The Pot Calling the Kettle Grey

Universal is suing a porn company:

The copyright owner of the mega-selling book, Fifty Shades of Grey, and Universal Studios, which owns movie rights, aren’t happy with a porn film titled Fifty Shades of Grey: A XXX Adaptation.

In the new lawsuit, Fifty Shades Ltd. and Universal point to that quote as proof of . . . → Read More: The Pot Calling the Kettle Grey

The Music Industry is Dying

A California district court has ruled that it’s definitely still not okay to steal from people in the music industry, even if they’re just lowly music publishers. Judge George H. Wu served LiveUniverse.com and its owner, MySpace co-founder Brad Greenspan, with a $6.6 million default judgment on Tuesday for posting the lyrics to 528 . . . → Read More: The Music Industry is Dying

Does Piracy Harm Sales?

That’s the question asked by Michael Smith.  He doesn’t do a very good job answering:

My colleague, Rahul Telang, and I recently finished a paper reviewing the academic research on the impact of piracy on sales. Our review finds that, when viewed as a whole, the academic literature strongly suggests that piracy harms media . . . → Read More: Does Piracy Harm Sales?

A Patently Good Idea

From Gigaom:

A U.S. judge yesterday threw aside a much-anticipated trial between Apple and Google-owned Motorola Mobility over smartphone patents. The decision and a blog comment by the same judge could prove to be a watershed moment for a U.S. patent system that has spiraled out of control.

In his remarkable ruling, U.S. Circuit . . . → Read More: A Patently Good Idea

The Great Stagnation by Tyler Cowen

The central thesis of Cowen’s book is that the recent economic downturn is mostly due to the law of diminishing marginal returns.  The metaphor he uses to explain this is that of an orchard.  In any orchard, some of the hanging fruit is closer to the ground than other fruit.  The natural tendency is . . . → Read More: The Great Stagnation by Tyler Cowen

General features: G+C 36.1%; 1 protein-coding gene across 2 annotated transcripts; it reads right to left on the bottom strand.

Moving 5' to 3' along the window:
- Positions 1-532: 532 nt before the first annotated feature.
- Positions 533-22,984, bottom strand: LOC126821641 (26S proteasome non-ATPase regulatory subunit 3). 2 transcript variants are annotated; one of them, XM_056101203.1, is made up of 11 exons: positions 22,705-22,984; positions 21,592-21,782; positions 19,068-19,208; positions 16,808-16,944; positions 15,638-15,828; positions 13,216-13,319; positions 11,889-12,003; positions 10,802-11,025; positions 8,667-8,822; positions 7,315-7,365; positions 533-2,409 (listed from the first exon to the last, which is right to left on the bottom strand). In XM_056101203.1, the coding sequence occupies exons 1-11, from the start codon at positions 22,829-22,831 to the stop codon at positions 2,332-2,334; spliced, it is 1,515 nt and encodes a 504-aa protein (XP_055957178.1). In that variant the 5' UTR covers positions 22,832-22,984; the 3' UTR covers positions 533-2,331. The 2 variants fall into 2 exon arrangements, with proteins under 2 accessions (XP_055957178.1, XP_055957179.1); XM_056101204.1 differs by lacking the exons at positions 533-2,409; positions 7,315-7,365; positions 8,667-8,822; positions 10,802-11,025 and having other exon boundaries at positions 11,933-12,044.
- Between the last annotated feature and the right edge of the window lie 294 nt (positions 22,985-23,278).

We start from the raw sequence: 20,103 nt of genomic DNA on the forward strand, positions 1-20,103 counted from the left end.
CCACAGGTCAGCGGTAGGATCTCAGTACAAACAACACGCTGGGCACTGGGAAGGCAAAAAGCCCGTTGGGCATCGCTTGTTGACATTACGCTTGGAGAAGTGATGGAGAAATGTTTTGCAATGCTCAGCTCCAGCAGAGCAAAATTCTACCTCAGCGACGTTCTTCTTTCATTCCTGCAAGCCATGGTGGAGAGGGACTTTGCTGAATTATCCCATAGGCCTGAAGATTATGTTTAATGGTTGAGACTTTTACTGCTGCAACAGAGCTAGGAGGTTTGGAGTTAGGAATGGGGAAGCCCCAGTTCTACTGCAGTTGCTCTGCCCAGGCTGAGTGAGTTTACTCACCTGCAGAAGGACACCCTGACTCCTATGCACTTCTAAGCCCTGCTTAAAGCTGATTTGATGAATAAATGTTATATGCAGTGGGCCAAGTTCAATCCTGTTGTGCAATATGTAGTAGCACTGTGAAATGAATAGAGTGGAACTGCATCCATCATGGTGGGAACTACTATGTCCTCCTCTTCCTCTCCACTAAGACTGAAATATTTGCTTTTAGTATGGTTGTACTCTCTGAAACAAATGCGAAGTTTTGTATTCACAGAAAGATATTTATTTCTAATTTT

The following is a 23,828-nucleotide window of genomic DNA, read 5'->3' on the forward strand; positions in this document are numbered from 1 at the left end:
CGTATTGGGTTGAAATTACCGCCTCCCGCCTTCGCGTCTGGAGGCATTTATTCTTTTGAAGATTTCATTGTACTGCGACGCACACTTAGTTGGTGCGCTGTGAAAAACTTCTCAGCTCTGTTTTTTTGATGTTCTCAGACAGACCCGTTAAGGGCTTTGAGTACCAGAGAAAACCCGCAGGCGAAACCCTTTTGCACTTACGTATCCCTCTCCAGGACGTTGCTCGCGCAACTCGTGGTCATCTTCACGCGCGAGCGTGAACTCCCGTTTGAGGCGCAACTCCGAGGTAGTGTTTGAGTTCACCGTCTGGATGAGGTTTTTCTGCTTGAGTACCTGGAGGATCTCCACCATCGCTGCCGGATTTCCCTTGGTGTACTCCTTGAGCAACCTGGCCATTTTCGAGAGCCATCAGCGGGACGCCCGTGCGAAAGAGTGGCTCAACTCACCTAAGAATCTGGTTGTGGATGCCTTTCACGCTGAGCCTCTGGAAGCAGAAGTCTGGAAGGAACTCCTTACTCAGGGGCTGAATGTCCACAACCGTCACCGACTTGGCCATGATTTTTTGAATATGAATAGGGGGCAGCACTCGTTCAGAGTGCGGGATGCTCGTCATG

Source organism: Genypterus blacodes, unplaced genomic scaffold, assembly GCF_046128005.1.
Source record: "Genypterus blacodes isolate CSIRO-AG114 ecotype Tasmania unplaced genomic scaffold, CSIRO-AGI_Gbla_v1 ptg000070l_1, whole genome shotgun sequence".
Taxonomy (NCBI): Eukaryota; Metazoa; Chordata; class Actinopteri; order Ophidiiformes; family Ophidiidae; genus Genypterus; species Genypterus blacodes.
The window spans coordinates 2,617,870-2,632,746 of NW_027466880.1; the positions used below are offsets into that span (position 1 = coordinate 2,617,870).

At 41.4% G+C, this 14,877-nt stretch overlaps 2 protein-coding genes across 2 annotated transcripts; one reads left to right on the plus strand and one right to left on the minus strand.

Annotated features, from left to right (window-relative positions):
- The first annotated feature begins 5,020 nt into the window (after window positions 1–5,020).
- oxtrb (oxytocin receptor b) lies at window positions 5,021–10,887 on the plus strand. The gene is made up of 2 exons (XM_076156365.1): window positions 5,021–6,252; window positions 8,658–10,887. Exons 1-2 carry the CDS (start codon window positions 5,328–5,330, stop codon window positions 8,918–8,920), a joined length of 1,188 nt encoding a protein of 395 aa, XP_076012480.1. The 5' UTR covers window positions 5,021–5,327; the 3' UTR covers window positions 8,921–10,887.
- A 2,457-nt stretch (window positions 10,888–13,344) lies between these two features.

Could This Patent Actually Be Beneficial?

For most of my life, I ignored/accepted it, but since I’ve become interested, every argument — moral or practical — that I’ve seen for “intellectual property” has collapsed under even nominal scrutiny. IP doesn’t protect anything resembling justifiable claims to property rights, nor does it, as its supporters love to claim, “spur innovation.”

At . . . → Read More: Could This Patent Actually Be Beneficial?

Women and Patents

Consider this abstract:

We investigate women’s underrepresentation among holders of commercialized patents: only 5.5% of holders of such patents are female. Using the National Survey of College Graduates 2003, we find only 7% of the gap is accounted for by women’s lower probability of holding any science or engineering degree, because women with such . . . → Read More: Women and Patents

Greg Mankiw: Ignoramus or Liar?

How else to explain this nonsense:

The anti-SOPA crowd argues that this is a matter of basic liberty. But it’s not. In a free society, you don’t have the freedom to steal your neighbor’s property. And that should include intellectual property. Moreover, it is the function of the state to enforce those rights. We . . . → Read More: Greg Mankiw: Ignoramus or Liar?

Not Much

Chris Sprigman asks how much piracy hurts the economy:

Supporters of stronger intellectual property enforcement — such as those behind the proposed new Stop Online Piracy Act (SOPA) and Protect IP Act (PIPA) bills in Congress — argue that online piracy is a huge problem, one which costs the U.S. economy between $200 and . . . → Read More: Not Much

Betting on the Wrong Side of the Market

Here’s some bad advice:

You don’t have to shell out hundreds of dollars every year to watch your favorite shows. This year, consider canceling your cable and taking advantage of several free and low-cost entertainment services. The website Hulu, for instance, lets you watch a variety of hit shows for free such as Glee, . . . → Read More: Betting on the Wrong Side of the Market